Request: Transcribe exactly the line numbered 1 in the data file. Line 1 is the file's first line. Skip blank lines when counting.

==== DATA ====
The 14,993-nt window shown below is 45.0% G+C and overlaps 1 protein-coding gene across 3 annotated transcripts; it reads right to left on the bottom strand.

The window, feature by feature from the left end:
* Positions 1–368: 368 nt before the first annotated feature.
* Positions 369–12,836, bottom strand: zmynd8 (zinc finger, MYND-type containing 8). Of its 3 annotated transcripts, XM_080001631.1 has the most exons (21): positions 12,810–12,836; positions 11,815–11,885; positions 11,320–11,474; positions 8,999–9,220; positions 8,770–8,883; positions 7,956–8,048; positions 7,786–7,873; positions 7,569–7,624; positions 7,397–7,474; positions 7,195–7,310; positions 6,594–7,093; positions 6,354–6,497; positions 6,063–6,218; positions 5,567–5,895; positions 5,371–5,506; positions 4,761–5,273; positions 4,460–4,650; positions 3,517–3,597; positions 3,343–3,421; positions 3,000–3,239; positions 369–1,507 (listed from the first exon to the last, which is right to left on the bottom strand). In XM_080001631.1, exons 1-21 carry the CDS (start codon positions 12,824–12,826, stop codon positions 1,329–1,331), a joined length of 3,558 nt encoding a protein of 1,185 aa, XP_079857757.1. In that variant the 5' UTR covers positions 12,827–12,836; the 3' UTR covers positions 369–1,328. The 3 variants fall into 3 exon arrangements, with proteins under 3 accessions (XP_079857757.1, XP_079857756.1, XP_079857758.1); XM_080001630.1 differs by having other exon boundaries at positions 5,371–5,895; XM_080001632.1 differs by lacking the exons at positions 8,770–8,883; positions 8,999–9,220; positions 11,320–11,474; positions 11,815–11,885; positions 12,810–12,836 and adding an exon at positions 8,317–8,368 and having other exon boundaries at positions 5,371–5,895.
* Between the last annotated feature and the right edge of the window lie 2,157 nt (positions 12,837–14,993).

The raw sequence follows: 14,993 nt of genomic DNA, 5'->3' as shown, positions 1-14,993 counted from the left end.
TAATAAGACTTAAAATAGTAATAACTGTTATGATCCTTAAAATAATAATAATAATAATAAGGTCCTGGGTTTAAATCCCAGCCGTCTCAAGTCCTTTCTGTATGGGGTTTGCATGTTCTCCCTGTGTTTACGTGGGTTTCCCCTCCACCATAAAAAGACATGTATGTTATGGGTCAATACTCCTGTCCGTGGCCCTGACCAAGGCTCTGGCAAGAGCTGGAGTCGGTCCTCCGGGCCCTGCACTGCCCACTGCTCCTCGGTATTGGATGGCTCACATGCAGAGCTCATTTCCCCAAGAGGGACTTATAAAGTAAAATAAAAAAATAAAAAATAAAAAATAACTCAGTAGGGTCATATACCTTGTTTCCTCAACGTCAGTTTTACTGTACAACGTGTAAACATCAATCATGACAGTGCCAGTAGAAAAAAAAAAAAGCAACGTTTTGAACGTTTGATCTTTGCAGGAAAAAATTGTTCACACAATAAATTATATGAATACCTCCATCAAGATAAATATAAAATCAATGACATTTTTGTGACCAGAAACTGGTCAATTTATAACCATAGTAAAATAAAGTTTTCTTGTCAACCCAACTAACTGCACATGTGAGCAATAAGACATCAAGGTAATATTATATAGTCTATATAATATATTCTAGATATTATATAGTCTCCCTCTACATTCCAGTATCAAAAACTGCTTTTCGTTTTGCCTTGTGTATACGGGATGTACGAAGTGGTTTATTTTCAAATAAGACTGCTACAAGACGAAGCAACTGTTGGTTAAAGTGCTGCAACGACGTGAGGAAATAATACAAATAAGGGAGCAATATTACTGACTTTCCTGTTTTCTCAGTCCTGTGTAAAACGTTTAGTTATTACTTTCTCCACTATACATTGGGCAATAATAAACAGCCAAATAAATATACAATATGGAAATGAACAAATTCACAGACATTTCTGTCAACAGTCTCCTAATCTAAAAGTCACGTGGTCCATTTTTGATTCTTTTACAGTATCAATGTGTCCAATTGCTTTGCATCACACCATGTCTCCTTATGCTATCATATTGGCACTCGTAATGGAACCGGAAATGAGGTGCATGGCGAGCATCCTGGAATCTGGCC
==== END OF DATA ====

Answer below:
The 14,993-nt window shown below is 45.0% G+C and overlaps 1 protein-coding gene across 3 annotated transcripts; it reads right to left on the bottom strand.